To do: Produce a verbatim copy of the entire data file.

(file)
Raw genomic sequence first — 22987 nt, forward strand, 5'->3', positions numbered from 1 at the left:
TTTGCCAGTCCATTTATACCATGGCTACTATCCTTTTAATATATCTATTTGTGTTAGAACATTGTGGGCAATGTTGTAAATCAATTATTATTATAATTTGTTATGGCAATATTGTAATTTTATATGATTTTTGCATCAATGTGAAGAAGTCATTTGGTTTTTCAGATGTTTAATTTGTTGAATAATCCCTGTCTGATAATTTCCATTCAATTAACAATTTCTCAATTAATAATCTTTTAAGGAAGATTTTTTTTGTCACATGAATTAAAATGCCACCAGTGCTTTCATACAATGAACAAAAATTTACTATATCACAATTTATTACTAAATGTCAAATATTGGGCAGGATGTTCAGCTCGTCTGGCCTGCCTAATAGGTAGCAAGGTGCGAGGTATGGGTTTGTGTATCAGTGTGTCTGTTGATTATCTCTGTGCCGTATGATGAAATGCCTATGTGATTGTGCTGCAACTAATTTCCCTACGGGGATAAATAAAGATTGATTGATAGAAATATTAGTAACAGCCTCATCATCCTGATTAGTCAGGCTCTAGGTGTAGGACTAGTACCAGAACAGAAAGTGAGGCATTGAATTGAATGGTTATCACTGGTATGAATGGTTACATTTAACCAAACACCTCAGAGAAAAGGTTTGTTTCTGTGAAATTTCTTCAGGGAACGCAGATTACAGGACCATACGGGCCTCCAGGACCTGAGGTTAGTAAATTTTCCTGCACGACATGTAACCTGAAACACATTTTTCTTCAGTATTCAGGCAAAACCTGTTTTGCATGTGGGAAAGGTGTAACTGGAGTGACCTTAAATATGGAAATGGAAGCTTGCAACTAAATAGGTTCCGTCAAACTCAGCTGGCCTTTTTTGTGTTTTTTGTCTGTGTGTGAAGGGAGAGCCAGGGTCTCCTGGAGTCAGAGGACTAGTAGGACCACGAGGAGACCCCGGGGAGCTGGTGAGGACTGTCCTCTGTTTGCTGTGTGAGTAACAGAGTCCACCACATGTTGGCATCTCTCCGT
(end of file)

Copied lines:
Raw genomic sequence first — 22987 nt, forward strand, 5'->3', positions numbered from 1 at the left:
TTTGCCAGTCCATTTATACCATGGCTACTATCCTTTTAATATATCTATTTGTGTTAGAACATTGTGGGCAATGTTGTAAATCAATTATTATTATAATTTGTTATGGCAATATTGTAATTTTATATGATTTTTGCATCAATGTGAAGAAGTCATTTGGTTTTTCAGATGTTTAATTTGTTGAATAATCCCTGTCTGATAATTTCCATTCAATTAACAATTTCTCAATTAATAATCTTTTAAGGAAGATTTTTTTTGTCACATGAATTAAAATGCCACCAGTGCTTTCATACAATGAACAAAAATTTACTATATCACAATTTATTACTAAATGTCAAATATTGGGCAGGATGTTCAGCTCGTCTGGCCTGCCTAATAGGTAGCAAGGTGCGAGGTATGGGTTTGTGTATCAGTGTGTCTGTTGATTATCTCTGTGCCGTATGATGAAATGCCTATGTGATTGTGCTGCAACTAATTTCCCTACGGGGATAAATAAAGATTGATTGATAGAAATATTAGTAACAGCCTCATCATCCTGATTAGTCAGGCTCTAGGTGTAGGACTAGTACCAGAACAGAAAGTGAGGCATTGAATTGAATGGTTATCACTGGTATGAATGGTTACATTTAACCAAACACCTCAGAGAAAAGGTTTGTTTCTGTGAAATTTCTTCAGGGAACGCAGATTACAGGACCATACGGGCCTCCAGGACCTGAGGTTAGTAAATTTTCCTGCACGACATGTAACCTGAAACACATTTTTCTTCAGTATTCAGGCAAAACCTGTTTTGCATGTGGGAAAGGTGTAACTGGAGTGACCTTAAATATGGAAATGGAAGCTTGCAACTAAATAGGTTCCGTCAAACTCAGCTGGCCTTTTTTGTGTTTTTTGTCTGTGTGTGAAGGGAGAGCCAGGGTCTCCTGGAGTCAGAGGACTAGTAGGACCACGAGGAGACCCCGGGGAGCTGGTGAGGACTGTCCTCTGTTTGCTGTGTGAGTAACAGAGTCCACCACATGTTGGCATCTCTCCGT